MIDDLE EASTERN MAGIC

The magic of food is like fashion; ever changing, ever evolving, exploring new territories, and rediscovering old classics. Food goes hand in hand with wine, a symbiotic relationship. It’s no different from how spices, herbs, flavours combine, enhance, fuse, attract, and partner.

There’s a lot of debate about wine and food pairing – whether it works, whether it’s important, whether we wine people get a bit over - obsessed with the whole subject. But it’s all about playing with flavours, styles, and enhancing the whole experience of enjoying food and drink, in a far more relaxed manner than simply wine tasting.

I’ve always loved the challenge of matching just the right wine, with the right dish, and it’s only when you try it, that you find out how tastes and flavours can blend or clash so dramatically. Having matched up recipes from pretty much everywhere around the globe, the latest one has been a new one for me, since we are working with Iranian cookery school teacher Simi Rezzai - Ghassemi.

Unlike the more heated, feisty flavours of Tunisia, Morocco, India and the Far East, there is a wondrous delicacy, subtlety, and sweet gentleness about Iranian food, and Simi’s cooking. Showcasing some classic dishes from her homeland, we’ve already had a little practice session to pair up the wines. I’ve given up protesting that my job is tough, since no one ever believes me, but this was genuinely a fun learning curve for me.

To tantalise and tempt, here’s a teaser, and some suggestions for those of you who want to explore ideas at home.  The main rule is to keep the wines fragrant, aromatic, juicy, pretty, and evocative, just like the style of the food. Avoid the heaviness of oak in both whites and reds, and as I learnt, gentle, fruity dry roses are also great.

Having said that Simi put me straight to the challenge, with a traditional broth called ‘Osh’, bursting with the heady fragrances of coriander, chives and parsley. I’ve always struggled with drinking wine with soup, it just doesn’t seem to work. But a punchy, lip-smacking, tangy small glass of Fino or Manzanilla sherry does the trick. The popularity of sherry is running high again, so join the revolution. Try La Guita Manzanilla, from the seaside town of Sanlucar de Barrameda, with its blazingly white houses, cobbled streets and seafront tapas bars, where the seafood is about as fresh as it gets. My idea of heaven. Crisp, tangy, with a nutty, salty bite, and searingly dry, it sends a tingle down the spine with its intensity.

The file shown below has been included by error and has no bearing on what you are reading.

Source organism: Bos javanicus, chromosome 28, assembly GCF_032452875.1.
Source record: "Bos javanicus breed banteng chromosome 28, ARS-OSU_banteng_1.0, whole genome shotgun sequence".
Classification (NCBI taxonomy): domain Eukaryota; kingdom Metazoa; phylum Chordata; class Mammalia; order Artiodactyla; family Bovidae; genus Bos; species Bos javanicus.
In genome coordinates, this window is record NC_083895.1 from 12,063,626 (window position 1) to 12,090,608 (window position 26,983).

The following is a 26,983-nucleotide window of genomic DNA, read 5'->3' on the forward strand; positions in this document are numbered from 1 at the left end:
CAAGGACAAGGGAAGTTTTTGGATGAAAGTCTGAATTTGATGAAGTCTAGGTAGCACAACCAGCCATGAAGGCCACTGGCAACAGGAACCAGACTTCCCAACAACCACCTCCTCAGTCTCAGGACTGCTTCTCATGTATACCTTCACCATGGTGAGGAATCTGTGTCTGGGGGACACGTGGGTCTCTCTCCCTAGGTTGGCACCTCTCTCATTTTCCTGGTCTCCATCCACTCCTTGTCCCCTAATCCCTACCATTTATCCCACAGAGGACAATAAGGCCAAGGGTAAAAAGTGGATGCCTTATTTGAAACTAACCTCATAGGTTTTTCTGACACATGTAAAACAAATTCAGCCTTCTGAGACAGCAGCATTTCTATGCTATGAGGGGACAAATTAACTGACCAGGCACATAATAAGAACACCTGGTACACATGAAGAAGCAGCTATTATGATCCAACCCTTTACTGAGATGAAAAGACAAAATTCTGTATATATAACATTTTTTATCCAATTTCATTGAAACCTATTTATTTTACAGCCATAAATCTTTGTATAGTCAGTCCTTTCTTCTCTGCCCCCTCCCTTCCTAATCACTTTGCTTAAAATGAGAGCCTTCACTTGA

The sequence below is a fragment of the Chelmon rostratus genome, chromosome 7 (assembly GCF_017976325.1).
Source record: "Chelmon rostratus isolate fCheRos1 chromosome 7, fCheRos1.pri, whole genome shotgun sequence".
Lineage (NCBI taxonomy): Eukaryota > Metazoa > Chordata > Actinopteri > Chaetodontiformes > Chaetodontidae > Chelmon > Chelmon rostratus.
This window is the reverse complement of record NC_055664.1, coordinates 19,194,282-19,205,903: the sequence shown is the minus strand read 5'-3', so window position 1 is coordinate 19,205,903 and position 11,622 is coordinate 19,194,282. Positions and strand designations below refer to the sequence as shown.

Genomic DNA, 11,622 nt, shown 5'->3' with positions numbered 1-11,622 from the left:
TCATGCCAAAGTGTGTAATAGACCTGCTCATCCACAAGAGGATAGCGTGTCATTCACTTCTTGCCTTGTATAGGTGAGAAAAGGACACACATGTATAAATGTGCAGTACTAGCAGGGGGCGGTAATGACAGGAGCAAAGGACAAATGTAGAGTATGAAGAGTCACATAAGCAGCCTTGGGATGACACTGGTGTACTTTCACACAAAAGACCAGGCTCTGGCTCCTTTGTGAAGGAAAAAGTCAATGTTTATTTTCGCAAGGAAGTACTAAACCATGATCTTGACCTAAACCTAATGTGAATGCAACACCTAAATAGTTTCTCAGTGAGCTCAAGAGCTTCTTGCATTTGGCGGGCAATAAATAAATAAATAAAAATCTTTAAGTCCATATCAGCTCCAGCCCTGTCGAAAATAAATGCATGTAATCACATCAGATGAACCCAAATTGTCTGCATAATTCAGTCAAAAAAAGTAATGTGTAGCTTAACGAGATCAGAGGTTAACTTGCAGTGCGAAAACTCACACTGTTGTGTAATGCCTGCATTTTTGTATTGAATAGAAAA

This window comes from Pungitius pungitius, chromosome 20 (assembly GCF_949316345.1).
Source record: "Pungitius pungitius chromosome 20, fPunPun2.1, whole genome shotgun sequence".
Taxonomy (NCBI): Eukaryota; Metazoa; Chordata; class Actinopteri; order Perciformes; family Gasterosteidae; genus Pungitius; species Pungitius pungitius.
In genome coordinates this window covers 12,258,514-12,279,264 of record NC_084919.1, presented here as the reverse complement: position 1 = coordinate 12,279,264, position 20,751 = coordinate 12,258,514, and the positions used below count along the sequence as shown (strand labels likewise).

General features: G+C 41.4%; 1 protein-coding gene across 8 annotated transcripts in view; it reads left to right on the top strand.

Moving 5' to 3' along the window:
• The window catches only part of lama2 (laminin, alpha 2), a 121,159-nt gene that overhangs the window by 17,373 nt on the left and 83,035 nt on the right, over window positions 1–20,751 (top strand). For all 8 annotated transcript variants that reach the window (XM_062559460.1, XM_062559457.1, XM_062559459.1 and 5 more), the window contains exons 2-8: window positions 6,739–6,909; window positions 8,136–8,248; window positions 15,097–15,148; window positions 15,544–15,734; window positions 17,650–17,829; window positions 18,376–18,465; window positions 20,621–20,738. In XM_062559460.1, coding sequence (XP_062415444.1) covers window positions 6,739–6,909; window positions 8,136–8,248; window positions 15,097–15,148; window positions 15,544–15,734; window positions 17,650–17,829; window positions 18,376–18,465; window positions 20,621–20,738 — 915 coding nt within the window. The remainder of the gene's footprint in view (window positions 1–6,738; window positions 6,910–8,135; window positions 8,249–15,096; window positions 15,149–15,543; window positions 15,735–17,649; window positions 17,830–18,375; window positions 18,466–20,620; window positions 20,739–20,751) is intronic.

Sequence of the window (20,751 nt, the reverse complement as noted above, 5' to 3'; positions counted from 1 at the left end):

Another dish that Simi has created is ‘Kookoo’ a type of Iranian frittata, using more herbs, but also turmeric and walnuts, with the addition of punchy, crunchy barbaries, which bring both sweetness and lemony freshness. Wherever I can, I like to bring in wines from the region, and as Lebanon isn’t a million miles away, I’ve paired this with the zesty fresh, yet alluringly exotic Ixsir Altitudes White, a crisp, citrusy, white, from the Sauvignon and Semillon, enhanced by a dollop of perfumed Viognier and Muscat. Similarly any aromatic, fragrant white, with an off-dry edge would work.

The beauty of Iranian food, like so much in Mediterranean and also Asian cultures, is the aspect of sharing; it’s all about families and friends. Beautifully fragrant rice, delicate saffron and lemon-infused chicken, the most gorgeously pretty of seasonal salads, packed with herbs and embellished with edible flowers, and a little accompaniment of yoghurt with thyme and rose petals. I’ve always loved dry rose wines with Middle Eastern food, in fact with most gently, and more intensely spiced foods. Most dry fruity pinks will work, you need bolder, fleshier New World style for hot dishes, but with the exquisitely tender style of Persian food, lighter, crisp European wines work to.  For this colourful, elegant feast, I’ve picked Chivite Las Fincas 2016, in its stylishly curvy bottle, gossamer pale, and exuding scents and flavours of ripe strawberries and cranberries, fruity, yet characterful, with a lingering citrus finish.

Red wines also work, but they need to be soft, juicy, and velvety, with a lightness of touch. The softness of Pinot Noir works, as does the juicy style of Garnacha, but again, with the opportunity to staying close to Iranian roots, I’ve gone for a smooth, lighter style of  red from neighbouring Turkey, K of Kapadokia 2012, full of gentle, velvety plum and spice character, with a softness of touch. Turkish wines are getting a lot of attention in the wine world these days, and there are some real gems to be discovered, from one of the countries with the oldest heritage of wine production.

By Angela Mount